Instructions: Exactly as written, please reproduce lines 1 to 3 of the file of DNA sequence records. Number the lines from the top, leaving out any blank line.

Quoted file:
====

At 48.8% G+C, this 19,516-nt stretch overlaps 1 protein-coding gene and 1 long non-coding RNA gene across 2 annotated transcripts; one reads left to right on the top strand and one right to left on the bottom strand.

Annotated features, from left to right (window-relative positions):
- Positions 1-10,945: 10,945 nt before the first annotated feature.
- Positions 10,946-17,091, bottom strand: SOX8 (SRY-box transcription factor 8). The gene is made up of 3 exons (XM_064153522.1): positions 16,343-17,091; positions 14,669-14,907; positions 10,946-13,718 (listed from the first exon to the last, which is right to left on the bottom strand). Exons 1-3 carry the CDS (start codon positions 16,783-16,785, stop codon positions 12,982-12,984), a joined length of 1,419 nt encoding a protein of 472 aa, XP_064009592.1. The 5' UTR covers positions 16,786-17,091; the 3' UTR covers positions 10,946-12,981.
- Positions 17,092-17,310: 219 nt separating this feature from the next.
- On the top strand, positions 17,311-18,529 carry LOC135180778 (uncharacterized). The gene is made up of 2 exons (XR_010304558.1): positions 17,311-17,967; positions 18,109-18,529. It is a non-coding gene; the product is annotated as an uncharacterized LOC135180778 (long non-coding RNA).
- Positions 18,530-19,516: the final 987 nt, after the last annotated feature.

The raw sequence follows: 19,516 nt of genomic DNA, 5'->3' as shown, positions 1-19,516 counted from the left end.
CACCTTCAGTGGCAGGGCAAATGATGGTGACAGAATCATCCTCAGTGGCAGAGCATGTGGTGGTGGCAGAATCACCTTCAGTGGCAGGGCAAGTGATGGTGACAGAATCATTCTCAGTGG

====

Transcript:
At 48.8% G+C, this 19,516-nt stretch overlaps 1 protein-coding gene and 1 long non-coding RNA gene across 2 annotated transcripts; one reads left to right on the top strand and one right to left on the bottom strand.

Annotated features, from left to right (window-relative positions):
- Positions 1-10,945: 10,945 nt before the first annotated feature.